Little Lulu is seven years old. She is practicing on the piano to play “Little­­­ White Donkey.” It is late afternoon before dinner is served. Her mother is not satisfied with her progress. She forces the girl to continue practising while the rest of the family is having dinner, well into the night. No water or bathroom breaks, until she could play it right. In general, Lulu is not allowed to watch TV, or play computer games, or go onto Facebook, or have play dates, or sleepovers. She is drilled to practice piano, do spelling and maths for hours on end every single day of her life, weekends and holidays included. She does not receive any praise for any grade lower than an A.

I can see you are shocked. However, the matter is not that simple. The mother is Amy Chua, of Chinese origin. She is a professor of law at Yale University. She describes this episode in her book, Battle Hymn of the Tiger Mother. Amy herself recalls how her dad accompanied her to a prize giving ceremony at school. She received the second prize and as they were going home, her father said, “Never disgrace me like that again.”

When parents limit the choices of their children in childhood years, Amy argues, they will have many choices in the adult world. Just look at the way the Chinese economy is growing—ten percent per annum and their banks flush with savings—and you see the success of the “Parents have children” style of upbringing.

  I must confess that my late father had a very similar philosophy of raising children. In summer, 4am, in winter 5am. That was the time the family had to get up. My father then took us for a jog and some exercises; thereafter it was morning prayers; then we had to sit and study while my father did his photography—he photographed weddings for an extra income. Of course we rebelled and complained. From memory today I can still recite his stock answer, a quote from Henry Wadsworth Longfellow:

“The heights by great men reached and kept,

were not obtained by sudden flight.

But they, while their companions slept,

were toiling upward in the night.”

Responsibility was also a huge issue in his philosophy of education—connected with stock phrases like, “Spare the rod, spoil the child” and “Bend the tree while it is young” and other Biblical quotes relating to corporal punishment.

Every December we used to go on holiday. We were a family of seven children. The only vehicle large enough for nine people as well as the baggage my mother sought fit to take with (“you’d think we’re moving house” my father used to complain, “not going away for two weeks”), was a Volkswagen Kombi. The trip to the Waterberg district where my mother’s family lived, took us about ten hours. Those first Kombi’s only had a 1200 engine with a top speed of about 80km/h downhill.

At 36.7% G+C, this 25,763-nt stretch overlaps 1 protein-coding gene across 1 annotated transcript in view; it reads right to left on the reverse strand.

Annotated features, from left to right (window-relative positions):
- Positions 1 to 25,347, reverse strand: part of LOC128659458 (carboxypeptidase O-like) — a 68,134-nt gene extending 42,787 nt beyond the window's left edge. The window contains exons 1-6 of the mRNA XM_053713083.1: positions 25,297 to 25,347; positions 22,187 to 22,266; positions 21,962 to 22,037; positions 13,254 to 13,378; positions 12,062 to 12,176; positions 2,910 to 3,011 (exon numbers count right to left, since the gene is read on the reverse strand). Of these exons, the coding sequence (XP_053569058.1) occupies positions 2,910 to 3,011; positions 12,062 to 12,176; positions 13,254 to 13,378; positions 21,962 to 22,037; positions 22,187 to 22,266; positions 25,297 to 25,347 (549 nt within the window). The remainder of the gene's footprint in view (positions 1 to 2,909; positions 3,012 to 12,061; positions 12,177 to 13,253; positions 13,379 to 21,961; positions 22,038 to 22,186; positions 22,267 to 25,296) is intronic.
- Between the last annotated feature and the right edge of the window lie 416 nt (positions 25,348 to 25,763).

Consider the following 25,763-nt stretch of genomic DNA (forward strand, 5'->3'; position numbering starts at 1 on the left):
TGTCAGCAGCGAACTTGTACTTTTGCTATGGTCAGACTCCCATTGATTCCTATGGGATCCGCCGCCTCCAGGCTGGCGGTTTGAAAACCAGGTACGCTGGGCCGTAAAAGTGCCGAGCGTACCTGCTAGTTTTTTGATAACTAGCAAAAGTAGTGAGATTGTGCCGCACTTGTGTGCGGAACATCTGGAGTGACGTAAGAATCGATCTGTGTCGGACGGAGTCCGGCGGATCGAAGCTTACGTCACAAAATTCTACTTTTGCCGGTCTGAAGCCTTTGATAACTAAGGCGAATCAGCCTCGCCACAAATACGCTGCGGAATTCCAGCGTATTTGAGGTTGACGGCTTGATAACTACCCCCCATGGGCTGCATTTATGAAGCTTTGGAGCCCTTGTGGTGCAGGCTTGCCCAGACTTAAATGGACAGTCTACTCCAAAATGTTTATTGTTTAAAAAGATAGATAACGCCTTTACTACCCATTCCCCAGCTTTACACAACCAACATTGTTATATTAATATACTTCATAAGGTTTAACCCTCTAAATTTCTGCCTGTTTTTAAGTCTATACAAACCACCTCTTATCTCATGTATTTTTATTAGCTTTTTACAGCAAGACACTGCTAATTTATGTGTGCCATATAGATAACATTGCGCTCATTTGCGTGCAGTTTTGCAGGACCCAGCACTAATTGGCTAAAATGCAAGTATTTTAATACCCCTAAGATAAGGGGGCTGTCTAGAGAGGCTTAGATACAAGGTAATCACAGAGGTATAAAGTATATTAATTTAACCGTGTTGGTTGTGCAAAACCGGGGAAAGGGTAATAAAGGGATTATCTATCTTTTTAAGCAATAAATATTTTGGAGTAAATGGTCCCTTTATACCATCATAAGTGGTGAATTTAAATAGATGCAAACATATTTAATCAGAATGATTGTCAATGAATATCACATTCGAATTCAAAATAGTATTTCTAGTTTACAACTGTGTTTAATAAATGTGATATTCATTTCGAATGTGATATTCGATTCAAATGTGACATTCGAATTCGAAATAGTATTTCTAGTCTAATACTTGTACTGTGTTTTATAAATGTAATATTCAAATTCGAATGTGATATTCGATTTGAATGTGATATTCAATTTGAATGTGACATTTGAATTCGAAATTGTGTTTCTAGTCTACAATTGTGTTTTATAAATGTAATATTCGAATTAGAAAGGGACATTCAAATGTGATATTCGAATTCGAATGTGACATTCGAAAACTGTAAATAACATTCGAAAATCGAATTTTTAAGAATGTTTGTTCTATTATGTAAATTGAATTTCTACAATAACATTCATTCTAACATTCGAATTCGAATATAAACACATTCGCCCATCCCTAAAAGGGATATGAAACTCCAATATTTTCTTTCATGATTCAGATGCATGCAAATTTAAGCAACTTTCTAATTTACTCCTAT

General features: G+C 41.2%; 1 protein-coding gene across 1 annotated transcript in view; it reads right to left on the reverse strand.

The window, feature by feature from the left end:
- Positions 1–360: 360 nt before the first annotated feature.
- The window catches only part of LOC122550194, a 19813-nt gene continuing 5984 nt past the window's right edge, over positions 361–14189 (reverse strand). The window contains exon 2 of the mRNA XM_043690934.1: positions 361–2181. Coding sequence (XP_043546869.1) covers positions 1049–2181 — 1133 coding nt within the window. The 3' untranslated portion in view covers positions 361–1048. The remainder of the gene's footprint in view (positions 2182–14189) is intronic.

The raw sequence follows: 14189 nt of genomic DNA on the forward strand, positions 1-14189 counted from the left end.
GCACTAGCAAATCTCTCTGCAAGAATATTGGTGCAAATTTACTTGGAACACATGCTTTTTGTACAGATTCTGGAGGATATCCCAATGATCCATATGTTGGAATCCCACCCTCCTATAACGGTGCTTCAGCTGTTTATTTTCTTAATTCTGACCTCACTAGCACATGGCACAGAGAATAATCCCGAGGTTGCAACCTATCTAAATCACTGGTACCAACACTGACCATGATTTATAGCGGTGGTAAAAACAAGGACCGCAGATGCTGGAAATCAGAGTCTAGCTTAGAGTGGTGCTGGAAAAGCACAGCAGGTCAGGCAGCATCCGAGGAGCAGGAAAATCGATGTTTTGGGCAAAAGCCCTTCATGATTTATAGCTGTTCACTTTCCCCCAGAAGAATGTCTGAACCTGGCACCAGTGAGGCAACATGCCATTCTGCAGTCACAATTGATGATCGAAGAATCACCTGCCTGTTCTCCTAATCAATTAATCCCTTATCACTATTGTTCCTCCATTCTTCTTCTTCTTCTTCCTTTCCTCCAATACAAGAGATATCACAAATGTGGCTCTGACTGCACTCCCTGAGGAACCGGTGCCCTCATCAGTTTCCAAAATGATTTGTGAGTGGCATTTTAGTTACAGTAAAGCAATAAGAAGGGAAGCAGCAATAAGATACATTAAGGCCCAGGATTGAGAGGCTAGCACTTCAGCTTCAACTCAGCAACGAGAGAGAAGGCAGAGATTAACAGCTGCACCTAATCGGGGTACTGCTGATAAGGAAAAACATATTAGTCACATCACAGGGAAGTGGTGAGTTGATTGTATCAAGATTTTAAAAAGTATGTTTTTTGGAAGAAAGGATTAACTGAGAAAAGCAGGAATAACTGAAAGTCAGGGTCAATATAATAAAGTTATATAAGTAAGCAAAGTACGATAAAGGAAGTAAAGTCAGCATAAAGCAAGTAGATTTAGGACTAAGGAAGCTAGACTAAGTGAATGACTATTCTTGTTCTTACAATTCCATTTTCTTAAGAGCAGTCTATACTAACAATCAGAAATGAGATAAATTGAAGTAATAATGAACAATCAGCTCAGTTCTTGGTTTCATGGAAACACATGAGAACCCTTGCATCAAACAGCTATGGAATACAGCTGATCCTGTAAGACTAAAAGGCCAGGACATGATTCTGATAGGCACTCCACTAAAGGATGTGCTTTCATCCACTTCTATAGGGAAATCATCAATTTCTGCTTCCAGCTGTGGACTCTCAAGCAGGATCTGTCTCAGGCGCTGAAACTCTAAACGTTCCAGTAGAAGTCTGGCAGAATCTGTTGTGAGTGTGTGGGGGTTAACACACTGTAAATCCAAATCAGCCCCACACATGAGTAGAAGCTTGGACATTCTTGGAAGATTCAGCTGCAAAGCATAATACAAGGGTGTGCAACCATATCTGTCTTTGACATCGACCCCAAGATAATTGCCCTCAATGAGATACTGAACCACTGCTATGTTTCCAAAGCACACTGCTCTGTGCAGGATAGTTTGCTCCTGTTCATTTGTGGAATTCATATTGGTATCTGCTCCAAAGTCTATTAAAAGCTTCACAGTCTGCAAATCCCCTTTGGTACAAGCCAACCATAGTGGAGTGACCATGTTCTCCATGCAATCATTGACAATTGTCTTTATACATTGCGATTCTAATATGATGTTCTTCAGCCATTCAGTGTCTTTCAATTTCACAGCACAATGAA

Therefore we had to make stops along the road. One incident is still vividly etched into my memory. We stopped for lunch after which my Dad decided to take a nap. A huge blue-gum tree had fallen over, and my brother and I were running up and down the trunk. My younger sister, who is here today, followed the example of her two older brothers. Unfortunately, she fell down and hurt her arm—it wasn’t broken, only fractured. The first thing my Dad did was to give my brother and me a good hiding, there and then. Why? It’s not as if we pushed her; she managed quite well all by herself! Not so in his book. It was because we didn’t exercise our responsibility to look after our sister.

I never realised that this little incident would have life-long repercussions. We had a family weekend two weeks ago, and my sister at breakfast the Saturday morning informed us. “My arm is sore. I am sure it is because of the injury I got when you guys allowed me to fall from the tree 48 years ago!” Who would have thought that an innocent childhood incident would open you up to the risk of life-long emotional blackmail?

Yes. Parents have children. Authority. Do what I tell you to do. A good hiding never did anyone any harm.

When Solomon became king, his first court case was really bizarre. The complainant and the defendant were both women. Their names were withheld from the record, as they both were single mothers (huge shame) as well as sex workers (mother of all disgraces). So poor were they, that they were sharing a house to work and to live. The highest authority in the country, his majesty the king, had to listen to the lowest of the lowest. Everybody expected the case to be thrown out.